How to Kill Your Idols: Como Asesinar a Felipes Takes Aim at Itself- 20 July, 2013
I had a discussion recently with a friend here in Santiago about whether or not an artist can or even should be separated from her or his work. You can’t take their personal lives into account, she told me flatly. The work stands on its own.
It’s not a new argument, and while I’m not going to discuss its merits here, what seems obvious is that ever since the mid-60s (blame the British Invasion if you want), music, for its part, has been inextricably linked with the personalities that produce it. The music world, or maybe the MTV-exposed world, has been taking personal lives into account. For better or worse, what you’re left with is music as an extension of a lifestyle.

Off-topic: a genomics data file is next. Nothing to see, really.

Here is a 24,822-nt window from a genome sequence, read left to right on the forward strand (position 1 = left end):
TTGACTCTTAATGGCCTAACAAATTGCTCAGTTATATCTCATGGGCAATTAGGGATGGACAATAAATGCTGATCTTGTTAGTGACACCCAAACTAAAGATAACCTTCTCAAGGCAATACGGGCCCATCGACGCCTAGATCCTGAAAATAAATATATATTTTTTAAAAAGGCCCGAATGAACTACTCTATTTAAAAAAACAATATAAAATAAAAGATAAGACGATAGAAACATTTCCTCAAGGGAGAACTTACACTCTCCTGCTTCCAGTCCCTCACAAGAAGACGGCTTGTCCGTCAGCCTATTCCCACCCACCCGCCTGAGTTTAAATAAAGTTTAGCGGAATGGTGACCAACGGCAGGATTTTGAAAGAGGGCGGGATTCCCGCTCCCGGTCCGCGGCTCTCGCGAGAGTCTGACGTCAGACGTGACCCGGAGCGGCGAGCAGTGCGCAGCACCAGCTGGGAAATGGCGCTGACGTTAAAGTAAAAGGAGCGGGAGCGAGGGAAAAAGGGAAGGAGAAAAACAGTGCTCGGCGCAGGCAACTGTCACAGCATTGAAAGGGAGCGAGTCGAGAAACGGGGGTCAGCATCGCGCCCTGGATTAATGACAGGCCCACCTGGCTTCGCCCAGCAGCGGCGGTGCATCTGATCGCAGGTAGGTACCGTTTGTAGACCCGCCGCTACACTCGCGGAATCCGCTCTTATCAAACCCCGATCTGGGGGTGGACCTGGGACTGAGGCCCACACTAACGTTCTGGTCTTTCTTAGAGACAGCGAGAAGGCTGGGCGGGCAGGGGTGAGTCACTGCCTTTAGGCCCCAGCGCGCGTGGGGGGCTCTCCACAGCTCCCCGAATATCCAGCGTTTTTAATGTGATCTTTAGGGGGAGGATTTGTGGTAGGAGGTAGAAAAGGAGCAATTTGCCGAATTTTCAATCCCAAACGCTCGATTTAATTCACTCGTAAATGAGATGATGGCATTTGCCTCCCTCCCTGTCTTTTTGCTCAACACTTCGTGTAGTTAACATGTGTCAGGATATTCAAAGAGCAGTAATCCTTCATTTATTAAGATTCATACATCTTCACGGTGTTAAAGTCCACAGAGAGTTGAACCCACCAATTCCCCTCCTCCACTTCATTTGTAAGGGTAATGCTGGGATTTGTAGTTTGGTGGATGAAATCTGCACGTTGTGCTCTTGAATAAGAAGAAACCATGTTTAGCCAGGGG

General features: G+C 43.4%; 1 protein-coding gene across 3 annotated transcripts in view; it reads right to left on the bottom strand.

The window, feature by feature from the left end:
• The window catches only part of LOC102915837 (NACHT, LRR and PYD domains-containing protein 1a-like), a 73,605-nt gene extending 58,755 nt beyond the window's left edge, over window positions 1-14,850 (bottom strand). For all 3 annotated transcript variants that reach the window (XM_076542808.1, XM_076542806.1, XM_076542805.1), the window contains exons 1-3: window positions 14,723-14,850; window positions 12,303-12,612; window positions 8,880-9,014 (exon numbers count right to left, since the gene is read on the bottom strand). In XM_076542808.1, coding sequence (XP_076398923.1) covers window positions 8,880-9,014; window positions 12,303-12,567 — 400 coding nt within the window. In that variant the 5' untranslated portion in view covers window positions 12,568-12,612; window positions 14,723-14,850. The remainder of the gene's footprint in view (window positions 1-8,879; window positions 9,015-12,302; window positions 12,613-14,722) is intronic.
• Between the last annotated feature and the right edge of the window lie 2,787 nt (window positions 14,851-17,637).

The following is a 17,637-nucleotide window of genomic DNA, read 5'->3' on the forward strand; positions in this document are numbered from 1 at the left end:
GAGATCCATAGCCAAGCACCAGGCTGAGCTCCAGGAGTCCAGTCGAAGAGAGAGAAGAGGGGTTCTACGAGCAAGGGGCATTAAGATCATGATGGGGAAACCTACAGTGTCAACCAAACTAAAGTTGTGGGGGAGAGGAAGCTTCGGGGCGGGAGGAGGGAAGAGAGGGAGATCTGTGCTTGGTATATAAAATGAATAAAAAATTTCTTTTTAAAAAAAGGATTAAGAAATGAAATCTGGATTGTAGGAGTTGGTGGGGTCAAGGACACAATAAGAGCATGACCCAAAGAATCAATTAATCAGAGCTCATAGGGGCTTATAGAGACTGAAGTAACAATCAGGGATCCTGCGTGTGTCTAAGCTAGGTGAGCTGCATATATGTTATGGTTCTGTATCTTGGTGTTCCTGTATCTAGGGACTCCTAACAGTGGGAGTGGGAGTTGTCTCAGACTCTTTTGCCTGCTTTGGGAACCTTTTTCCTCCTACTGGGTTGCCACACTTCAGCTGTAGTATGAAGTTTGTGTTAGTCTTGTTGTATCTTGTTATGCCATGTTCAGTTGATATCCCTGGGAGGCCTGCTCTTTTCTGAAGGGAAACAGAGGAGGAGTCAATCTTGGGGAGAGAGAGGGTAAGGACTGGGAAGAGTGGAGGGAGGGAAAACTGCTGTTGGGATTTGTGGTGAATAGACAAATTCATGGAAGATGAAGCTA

Or at least that’s how it’s sold. It was just this phenomenon that allowed something like “Gangsta’ Rap” to flourish commercially in the mid-90s, when kids never diagnosed with personality disorders got sick of hearing how shitty life was living in the suburbs. Suddenly, instead of having their own ennui reinforced by artists that came from their part of town, they could “participate”, from a safe distance, in what was reportedly happening on the other end. The closest it was going to get to a majority of the buying public was on the ‘West Side’ or a couple of pistols going off in your headphones. Call it pop-vestitism, all the accoutrements to dress the part without the necessary internal architecture.
The five-member jazz/hip-hop fusion group known as Como Asesinar a Felipes, out of Santiago, takes this fantasy in a different direction. Meta-gangsta, CAF prefers to take the killing directly to the music itself.